I had to stop in the middle of my busy day to write this. Its as much for cathartic reasons as it is for a general, productive warning to fellow web developers:

Beware of giving your clients full administrative access to their sites

At the end of the day, the customer is always right, right? They’re the boss, right? No. These are cop-out generalizations that excuse us from taking responsibility for our client relationships. Obviously I’m referring to the recent insistence of giving two different clients administrative access to their sites.

I tout the ease of use that my WordPress sites will provide my clients – being able to manage their own blogs effortlessly. I think I may be doing too good of a job at it, as I seemed to have been unable to otherwise convince these clients of the dangers of trying to edit other parts of the site that they aren’t meant to edit. They both seemed sure that I was simply being condescending and protecting my territory. With a final word of warning, I granted them full access. Both of these cases took place roughly 1 week ago.

Last night I did something I usually don’t do – I thoroughly outlined and planned my following day so I would end this week on a hugely productive note. At 7:30 am this morning I anxiously launched my first job – eager to finish the site edits requested before the phone and email tried to pull me in other directions.


Yep – home page looking completely Hiroshima-ed. I immediately emailed the clients reps. Of course, no one did anything. I was offered an explanation of how the host must’ve moved something that caused everything to go awry. It was obvious to me that they were experimenting with the templates which caused the custom styles to lose synch, but what good would arguing do? I was also told, “we don’t have FTP access, so there’s no way we could do anything to the code”.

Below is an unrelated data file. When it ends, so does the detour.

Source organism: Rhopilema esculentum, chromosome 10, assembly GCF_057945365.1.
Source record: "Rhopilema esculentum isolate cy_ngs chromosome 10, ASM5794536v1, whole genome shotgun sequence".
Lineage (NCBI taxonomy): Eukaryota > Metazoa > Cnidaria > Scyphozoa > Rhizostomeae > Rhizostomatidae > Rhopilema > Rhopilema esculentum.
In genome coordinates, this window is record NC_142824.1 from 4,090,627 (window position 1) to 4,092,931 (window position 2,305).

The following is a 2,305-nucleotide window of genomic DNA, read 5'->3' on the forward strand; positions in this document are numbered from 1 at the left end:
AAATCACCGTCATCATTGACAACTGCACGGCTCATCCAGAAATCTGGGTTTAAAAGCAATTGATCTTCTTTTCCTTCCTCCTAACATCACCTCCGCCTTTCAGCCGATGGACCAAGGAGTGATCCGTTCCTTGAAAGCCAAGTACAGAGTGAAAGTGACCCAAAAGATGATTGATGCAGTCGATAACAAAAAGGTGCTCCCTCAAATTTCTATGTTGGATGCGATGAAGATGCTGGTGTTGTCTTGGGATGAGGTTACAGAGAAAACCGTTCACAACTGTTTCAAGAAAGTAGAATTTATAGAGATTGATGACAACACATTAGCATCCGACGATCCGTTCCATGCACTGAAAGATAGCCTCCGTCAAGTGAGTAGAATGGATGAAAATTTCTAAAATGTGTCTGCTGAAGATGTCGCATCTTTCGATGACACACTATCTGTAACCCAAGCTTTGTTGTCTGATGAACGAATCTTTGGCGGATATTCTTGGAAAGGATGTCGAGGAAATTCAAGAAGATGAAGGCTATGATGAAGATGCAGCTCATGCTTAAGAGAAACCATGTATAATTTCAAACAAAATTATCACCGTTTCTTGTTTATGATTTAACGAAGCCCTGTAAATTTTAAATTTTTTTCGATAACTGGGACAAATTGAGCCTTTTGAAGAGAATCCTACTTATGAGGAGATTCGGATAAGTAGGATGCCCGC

Oh, brother.

Anyway, after spending a considerable amount of time rectifying this and restoring other corrections that were lost, I decided to get back on schedule. I opened up my next client’s site to make his desired changes. You guessed it:


Two for two. And I specifically warned this client about not changing anything on the home page, as I custom coded a lot of design elements. This is when I decided to close these sites and come here to blog.

The lesson learned:

I believe in self-responsibility. I have a part in not managing my clients properly. Fellow developers, I strongly suggest that when faced with this situation in the future, you do what I just decided to do: I’m going to have my clients sign a contract releasing me of ALL responsibilities to their site from then on. I will also provide a quote for the minimal amount of time needed to restore their site to its former greatness – with no guarantees that that can actually happen easily and there may be data lost. And it will be headed with the warning that Uncle Ben told Peter Parker before being bitten by that pesky radioactive spider: With Great Power Comes Great Responsibility.

I realize there’s a good chance that one, or both of these clients will read this.

To that I say, hate to say I told you so… but you just got bitten by the radioactive spider.


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